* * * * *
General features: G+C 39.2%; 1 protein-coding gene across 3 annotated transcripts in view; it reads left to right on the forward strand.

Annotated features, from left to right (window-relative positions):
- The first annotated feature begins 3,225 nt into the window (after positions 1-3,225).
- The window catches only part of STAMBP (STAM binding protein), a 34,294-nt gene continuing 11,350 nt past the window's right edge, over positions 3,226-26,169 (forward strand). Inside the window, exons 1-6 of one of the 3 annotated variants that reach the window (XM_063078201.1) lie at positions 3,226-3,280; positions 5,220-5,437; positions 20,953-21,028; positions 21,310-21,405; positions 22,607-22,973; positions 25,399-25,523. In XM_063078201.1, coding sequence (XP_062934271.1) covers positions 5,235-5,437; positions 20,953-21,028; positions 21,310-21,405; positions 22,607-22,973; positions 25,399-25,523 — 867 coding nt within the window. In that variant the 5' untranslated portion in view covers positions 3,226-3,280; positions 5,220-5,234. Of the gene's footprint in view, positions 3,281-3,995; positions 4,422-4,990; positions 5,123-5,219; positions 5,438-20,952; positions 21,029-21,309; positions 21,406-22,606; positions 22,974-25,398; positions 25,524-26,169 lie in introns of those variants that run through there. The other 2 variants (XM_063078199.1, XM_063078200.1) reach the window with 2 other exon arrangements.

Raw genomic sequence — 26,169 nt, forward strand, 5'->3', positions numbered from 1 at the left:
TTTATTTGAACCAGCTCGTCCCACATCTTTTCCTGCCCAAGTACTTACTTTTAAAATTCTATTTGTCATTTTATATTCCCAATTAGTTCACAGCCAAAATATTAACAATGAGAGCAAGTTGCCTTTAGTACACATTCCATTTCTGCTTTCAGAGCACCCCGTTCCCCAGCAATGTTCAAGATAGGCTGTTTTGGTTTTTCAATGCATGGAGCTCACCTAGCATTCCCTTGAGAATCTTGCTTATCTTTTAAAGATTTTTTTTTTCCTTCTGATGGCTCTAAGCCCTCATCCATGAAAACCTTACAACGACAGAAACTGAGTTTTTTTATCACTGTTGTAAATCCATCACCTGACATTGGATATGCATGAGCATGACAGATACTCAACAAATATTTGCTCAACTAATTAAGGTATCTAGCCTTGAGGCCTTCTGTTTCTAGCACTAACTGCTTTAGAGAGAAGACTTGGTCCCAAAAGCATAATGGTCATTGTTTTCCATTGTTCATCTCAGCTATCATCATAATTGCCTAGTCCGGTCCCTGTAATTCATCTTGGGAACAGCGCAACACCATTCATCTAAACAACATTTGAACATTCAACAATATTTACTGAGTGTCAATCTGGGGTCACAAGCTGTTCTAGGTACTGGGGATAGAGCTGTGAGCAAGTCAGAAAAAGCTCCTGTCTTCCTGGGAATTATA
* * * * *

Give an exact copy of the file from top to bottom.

General features: G+C 39.2%; 1 protein-coding gene across 3 annotated transcripts in view; it reads left to right on the forward strand.

Annotated features, from left to right (window-relative positions):
- The first annotated feature begins 3,225 nt into the window (after positions 1-3,225).
- The window catches only part of STAMBP (STAM binding protein), a 34,294-nt gene continuing 11,350 nt past the window's right edge, over positions 3,226-26,169 (forward strand). Inside the window, exons 1-6 of one of the 3 annotated variants that reach the window (XM_063078201.1) lie at positions 3,226-3,280; positions 5,220-5,437; positions 20,953-21,028; positions 21,310-21,405; positions 22,607-22,973; positions 25,399-25,523. In XM_063078201.1, coding sequence (XP_062934271.1) covers positions 5,235-5,437; positions 20,953-21,028; positions 21,310-21,405; positions 22,607-22,973; positions 25,399-25,523 — 867 coding nt within the window. In that variant the 5' untranslated portion in view covers positions 3,226-3,280; positions 5,220-5,234. Of the gene's footprint in view, positions 3,281-3,995; positions 4,422-4,990; positions 5,123-5,219; positions 5,438-20,952; positions 21,029-21,309; positions 21,406-22,606; positions 22,974-25,398; positions 25,524-26,169 lie in introns of those variants that run through there. The other 2 variants (XM_063078199.1, XM_063078200.1) reach the window with 2 other exon arrangements.

Raw genomic sequence — 26,169 nt, forward strand, 5'->3', positions numbered from 1 at the left:
TTTATTTGAACCAGCTCGTCCCACATCTTTTCCTGCCCAAGTACTTACTTTTAAAATTCTATTTGTCATTTTATATTCCCAATTAGTTCACAGCCAAAATATTAACAATGAGAGCAAGTTGCCTTTAGTACACATTCCATTTCTGCTTTCAGAGCACCCCGTTCCCCAGCAATGTTCAAGATAGGCTGTTTTGGTTTTTCAATGCATGGAGCTCACCTAGCATTCCCTTGAGAATCTTGCTTATCTTTTAAAGATTTTTTTTTTCCTTCTGATGGCTCTAAGCCCTCATCCATGAAAACCTTACAACGACAGAAACTGAGTTTTTTTATCACTGTTGTAAATCCATCACCTGACATTGGATATGCATGAGCATGACAGATACTCAACAAATATTTGCTCAACTAATTAAGGTATCTAGCCTTGAGGCCTTCTGTTTCTAGCACTAACTGCTTTAGAGAGAAGACTTGGTCCCAAAAGCATAATGGTCATTGTTTTCCATTGTTCATCTCAGCTATCATCATAATTGCCTAGTCCGGTCCCTGTAATTCATCTTGGGAACAGCGCAACACCATTCATCTAAACAACATTTGAACATTCAACAATATTTACTGAGTGTCAATCTGGGGTCACAAGCTGTTCTAGGTACTGGGGATAGAGCTGTGAGCAAGTCAGAAAAAGCTCCTGTCTTCCTGGGAATTATA